I Stand in Solidarity with the 99%! -- Yo Estoy en Solidaridad con el 99%!

I STAND in SOLIDARITY with the UNEMPLOYED

Arizona needs good jobs now. We’re ready to work, but where are the jobs? While we face foreclosure and unemployment, the 1% rakes in billions in bonuses and tax breaks. While we face cuts to our health care and our children’s schools, the 1% tells Congress to kill job creation bills. 

We, the 99%, call on you, Senator Jon Kyl, to support us and bring good jobs back to hardworking Arizonans NOW. As a gesture of this support, we call on you to meet IMMEDIATELY with us, your constituents, to discuss ways you can support a job creation agenda.

*****

YO ESTOY en SOLIDARIDAD con los DESEMPLEADOS

Arizona necesita buenos trabajos ahora. Estamos listos para trabajar, pero ¿dónde están los empleos? Mientras nosotros perdemos nuestras casas y el desempleo, el 1% alcanza miles de millones en ganancias en las bonificaciones y exenciones fiscales. Mientras nosotros nos enfrentamos a recortes a nuestra salud y a las escuelas de nuestros hijos, el 1% le dice al Congreso que elimine la proposicion de creación de empleos.

Nosotros, el 99%, le hacemos el llamado a usted, senador Jon Kyl, para que nos apoye y traiga buenos trabajos para los arizonenses que trabajan duro. AHORA. Como un gesto de este apoyo, le hacemos un llamamiento para que se reuna IMEDIATAMNETE con nostros, sus electores, para discutir maneras en que puede apoyar un programa de creación de empleo.

379 SIGNATURES
200 signatures

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Showing 346 reactions

  • signed 2012-12-23 11:58:29 -0700
  • signed 2012-12-23 09:02:29 -0700
  • signed 2012-12-23 04:15:36 -0700
  • signed via 2012-08-16 22:58:57 -0700
  • signed 2012-06-15 11:22:30 -0700
  • signed via 2012-05-29 13:41:00 -0700
    I have been listening to Bob Herbert read his version of Progress and Poverty by Henry George (1876) and I like it. It explains with bullet proof logic and in layman’s language why labor is superior to capital and why capital should not be given preferential consideration as it is today in all affairs. Free download.
  • signed via 2012-05-16 09:28:03 -0700
  • signed 2012-03-23 12:45:29 -0700
  • posted about this on Facebook 2012-03-13 16:16:07 -0700
    Sign the petition: I Stand in Solidarity with the 99%!
  • signed 2012-03-13 16:15:53 -0700
  • signed 2012-02-02 20:14:05 -0700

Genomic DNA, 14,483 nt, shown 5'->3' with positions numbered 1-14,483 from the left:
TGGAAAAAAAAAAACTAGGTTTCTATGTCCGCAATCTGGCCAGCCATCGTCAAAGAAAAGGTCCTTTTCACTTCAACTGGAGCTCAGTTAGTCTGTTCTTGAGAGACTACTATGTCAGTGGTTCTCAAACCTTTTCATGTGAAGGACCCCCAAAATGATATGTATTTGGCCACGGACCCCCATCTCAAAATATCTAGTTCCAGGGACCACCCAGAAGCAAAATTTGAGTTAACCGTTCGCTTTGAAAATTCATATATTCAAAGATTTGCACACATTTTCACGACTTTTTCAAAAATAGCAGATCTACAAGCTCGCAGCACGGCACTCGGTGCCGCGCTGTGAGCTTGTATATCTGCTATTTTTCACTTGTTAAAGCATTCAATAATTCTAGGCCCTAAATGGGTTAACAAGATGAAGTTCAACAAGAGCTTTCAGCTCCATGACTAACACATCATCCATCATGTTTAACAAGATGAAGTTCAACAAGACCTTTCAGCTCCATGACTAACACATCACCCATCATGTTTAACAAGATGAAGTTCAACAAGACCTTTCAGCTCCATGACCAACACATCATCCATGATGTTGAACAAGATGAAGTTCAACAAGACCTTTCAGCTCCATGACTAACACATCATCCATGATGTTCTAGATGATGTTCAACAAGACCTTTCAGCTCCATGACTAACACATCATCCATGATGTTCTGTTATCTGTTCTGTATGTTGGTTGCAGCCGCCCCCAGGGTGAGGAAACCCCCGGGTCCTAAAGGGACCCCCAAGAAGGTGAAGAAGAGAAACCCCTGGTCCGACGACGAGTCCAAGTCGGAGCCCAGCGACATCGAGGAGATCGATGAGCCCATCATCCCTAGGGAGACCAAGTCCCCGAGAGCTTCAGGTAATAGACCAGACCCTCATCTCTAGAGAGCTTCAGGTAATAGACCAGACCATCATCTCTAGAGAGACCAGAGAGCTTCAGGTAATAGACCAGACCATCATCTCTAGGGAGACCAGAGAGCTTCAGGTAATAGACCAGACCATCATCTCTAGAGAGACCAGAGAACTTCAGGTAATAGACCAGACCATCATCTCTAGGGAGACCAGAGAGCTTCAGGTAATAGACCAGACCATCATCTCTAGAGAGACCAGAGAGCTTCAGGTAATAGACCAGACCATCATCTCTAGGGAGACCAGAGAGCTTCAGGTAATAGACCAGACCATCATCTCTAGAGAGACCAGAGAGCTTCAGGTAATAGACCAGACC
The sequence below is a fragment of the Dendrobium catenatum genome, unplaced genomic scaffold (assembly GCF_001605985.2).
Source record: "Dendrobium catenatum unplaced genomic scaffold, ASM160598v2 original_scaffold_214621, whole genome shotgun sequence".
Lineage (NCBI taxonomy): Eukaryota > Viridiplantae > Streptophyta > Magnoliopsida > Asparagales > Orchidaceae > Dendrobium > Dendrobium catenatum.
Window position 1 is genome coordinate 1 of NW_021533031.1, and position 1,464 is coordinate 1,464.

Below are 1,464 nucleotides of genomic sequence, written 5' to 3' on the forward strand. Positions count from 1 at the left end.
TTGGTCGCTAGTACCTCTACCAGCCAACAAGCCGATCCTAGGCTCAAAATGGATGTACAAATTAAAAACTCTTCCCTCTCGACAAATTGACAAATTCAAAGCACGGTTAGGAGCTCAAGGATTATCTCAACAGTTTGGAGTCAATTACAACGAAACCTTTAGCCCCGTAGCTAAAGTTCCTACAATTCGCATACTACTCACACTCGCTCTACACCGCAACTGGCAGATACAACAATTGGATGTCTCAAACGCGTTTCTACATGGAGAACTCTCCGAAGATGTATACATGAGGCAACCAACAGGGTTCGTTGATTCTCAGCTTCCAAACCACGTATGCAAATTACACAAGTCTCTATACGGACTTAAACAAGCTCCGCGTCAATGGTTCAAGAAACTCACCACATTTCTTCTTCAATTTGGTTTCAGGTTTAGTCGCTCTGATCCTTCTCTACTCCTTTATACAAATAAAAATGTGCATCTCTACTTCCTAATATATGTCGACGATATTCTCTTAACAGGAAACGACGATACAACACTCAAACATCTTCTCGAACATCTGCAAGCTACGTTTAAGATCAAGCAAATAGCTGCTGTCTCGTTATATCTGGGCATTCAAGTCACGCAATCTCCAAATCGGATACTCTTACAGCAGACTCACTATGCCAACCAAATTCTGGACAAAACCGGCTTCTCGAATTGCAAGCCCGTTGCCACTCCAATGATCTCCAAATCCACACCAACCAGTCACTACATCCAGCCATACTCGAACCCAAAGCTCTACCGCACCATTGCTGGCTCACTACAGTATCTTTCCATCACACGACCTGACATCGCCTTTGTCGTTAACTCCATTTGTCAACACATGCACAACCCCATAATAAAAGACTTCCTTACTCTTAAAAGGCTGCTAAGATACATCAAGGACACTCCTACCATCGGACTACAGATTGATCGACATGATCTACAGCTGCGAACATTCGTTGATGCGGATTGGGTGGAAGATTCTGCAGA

Stop trying to bust unions and get on the ball to create real jobs for the unemployed of Arizona.
  • signed 2012-02-01 21:47:10 -0700
  • signed 2012-02-01 18:58:03 -0700
  • signed 2012-02-01 18:41:27 -0700
  • signed 2011-12-31 12:41:26 -0700
  • signed 2011-12-31 12:30:44 -0700
  • signed 2011-12-31 12:29:38 -0700
  • signed 2011-12-31 12:04:47 -0700
  • signed 2011-12-31 11:54:58 -0700
  • signed 2011-12-31 11:20:47 -0700
    This is important!
  • signed 2011-12-31 10:32:45 -0700
    Listening to your constituents is part of your job!!
  • signed 2011-12-24 15:06:11 -0700
  • signed 2011-12-18 07:24:42 -0700
  • signed 2011-12-05 19:51:29 -0700
  • signed 2011-12-01 00:10:11 -0700
  • signed 2011-11-22 12:04:20 -0700
  • signed 2011-11-21 09:46:12 -0700
  • signed 2011-11-20 10:23:57 -0700
    I stand with creating good jobs in Arizona.
  • signed 2011-11-19 22:44:13 -0700
  • signed 2011-11-17 13:15:26 -0700
    The military must be part of the 99% and a billionaire mayor the 1%. Who really decides what is free speech?

    Justices Rule for Protesters at Military Funerals

    By ADAM LIPTAK

    Published: March 2, 2011


    WASHINGTON — The First Amendment protects hateful protests at military funerals, the Supreme Court ruled on Wednesday in an 8-to-1 decision.

    “Speech is powerful,” Chief Justice John G. Roberts Jr.

    wrote for the majority. “It can stir people to action, move them to

    tears of both joy and sorrow, and — as it did here — inflict great

    pain.”

    But under the First Amendment, he went on, “we cannot

    react to that pain by punishing the speaker.” Instead, the national

    commitment to free speech, he said, requires protection of “even

    hurtful speech on public issues to ensure that we do not stifle public

    debate.”



    Judge Upholds City’s Move to Block Camping at Protest Site


    A state Supreme Court judge upheld the city’s right to enforce rules that bar the

    Occupy Wall Street protesters from camping at Zuccotti Park.


    The judge, Michael D. Stallman, wrote in his ruling Tuesday afternoon, “The court is

    mindful of the movements’ First Amendment rights of freedom of speech and peaceable

    assembly.” But he added, quoting from another case, “Even protected speech is not

    equally permissible in all places and at all times.” He said that the protesters “had

    not demonstrated that the rules adopted by the owners of the property, concededly after

    the demonstrations began, are not reasonable time place and manner restrictions permitted

    under the First Amendment.”

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